Panthera tigris, also known as the Royal Bengal tiger” and the “Bengal tiger”, is a member of the Felidae family and the largest of the four “big cats” in the genus Panthera. The Bengal tiger is the most numerous, approximately 70% of all wild tigers.

Conservation Status of Panthera tigris

Conservation is the word most commonly associated with Panthera tigris. The reason for this is that for years conservationists have been fighting hard to keep this magnificent species alive, especially since there are only 100 or so of these tigers left in the world today.

Beyond the Red List, Panthera cats are threatened by poaching and illegal trade, deforestation and encroachment on their land, depletion of prey due to poaching and illegal trade for traditional medicine, poisoning via livestock carcasses laced with poison laid out to kill predators.

As of 2010, the worldwide tiger population is estimated to be at 3,890 with about 2,500 tigers in India, 1,200 in Bangladesh, 450 in Russian Federation, 340 in Indonesia, 160 in Malaysia and 100–180 tigers are reported to be living across the border in Myanmar.

The tiger population has rapidly declined in the last century due to poaching and habitat encroachment. Currently tiger conservation is an essential effort not only to save the animal, but also to prevent damage caused by their prey on farmer’s crops.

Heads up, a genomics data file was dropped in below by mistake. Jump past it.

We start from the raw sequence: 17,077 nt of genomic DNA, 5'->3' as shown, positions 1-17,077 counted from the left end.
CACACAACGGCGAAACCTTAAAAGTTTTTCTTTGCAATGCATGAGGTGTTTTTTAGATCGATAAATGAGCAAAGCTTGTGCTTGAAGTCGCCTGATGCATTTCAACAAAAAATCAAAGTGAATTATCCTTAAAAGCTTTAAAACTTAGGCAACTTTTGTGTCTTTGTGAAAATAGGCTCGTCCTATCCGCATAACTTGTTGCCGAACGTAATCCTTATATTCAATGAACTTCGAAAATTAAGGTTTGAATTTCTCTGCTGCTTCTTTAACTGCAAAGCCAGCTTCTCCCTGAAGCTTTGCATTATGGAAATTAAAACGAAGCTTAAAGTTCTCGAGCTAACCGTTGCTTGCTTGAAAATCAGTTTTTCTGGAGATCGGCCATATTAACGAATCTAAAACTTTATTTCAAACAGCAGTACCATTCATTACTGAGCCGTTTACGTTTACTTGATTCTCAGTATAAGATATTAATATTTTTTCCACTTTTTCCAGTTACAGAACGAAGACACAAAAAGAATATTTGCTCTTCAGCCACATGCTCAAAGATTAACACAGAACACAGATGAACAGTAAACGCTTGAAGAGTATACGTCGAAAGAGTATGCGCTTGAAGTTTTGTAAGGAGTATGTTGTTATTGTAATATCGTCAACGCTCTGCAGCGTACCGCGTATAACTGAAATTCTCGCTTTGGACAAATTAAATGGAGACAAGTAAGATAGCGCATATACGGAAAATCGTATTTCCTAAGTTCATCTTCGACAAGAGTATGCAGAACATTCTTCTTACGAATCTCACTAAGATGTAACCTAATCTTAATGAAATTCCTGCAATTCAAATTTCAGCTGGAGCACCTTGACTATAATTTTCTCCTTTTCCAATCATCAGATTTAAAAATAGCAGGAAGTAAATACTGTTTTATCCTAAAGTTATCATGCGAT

Tiger populations have sharply declined in recent decades, and their current conservation status is Critically Endangered. Though protected under the highest level of international law by several multilateral treaties that forbid trade in tiger parts, their numbers are still being decimated by poaching for use in traditional Asian medicines, as well as through habitat loss due to deforestation.

While the tiger population has increased within India, Nepal, Bhutan, and Bangladesh, South-East Asia still has many protected areas that are not strongly protected or managed by governments.

The tiger population worldwide has been driven close to extinction by habitat destruction, persecution, disease and poaching for the illegal wildlife trade. In Russia it is estimated that only 400-500 wild tigers remain, largely represented by isolated subadults and adult males. Russia’s Far East represents the last stronghold of wild tigers in the world.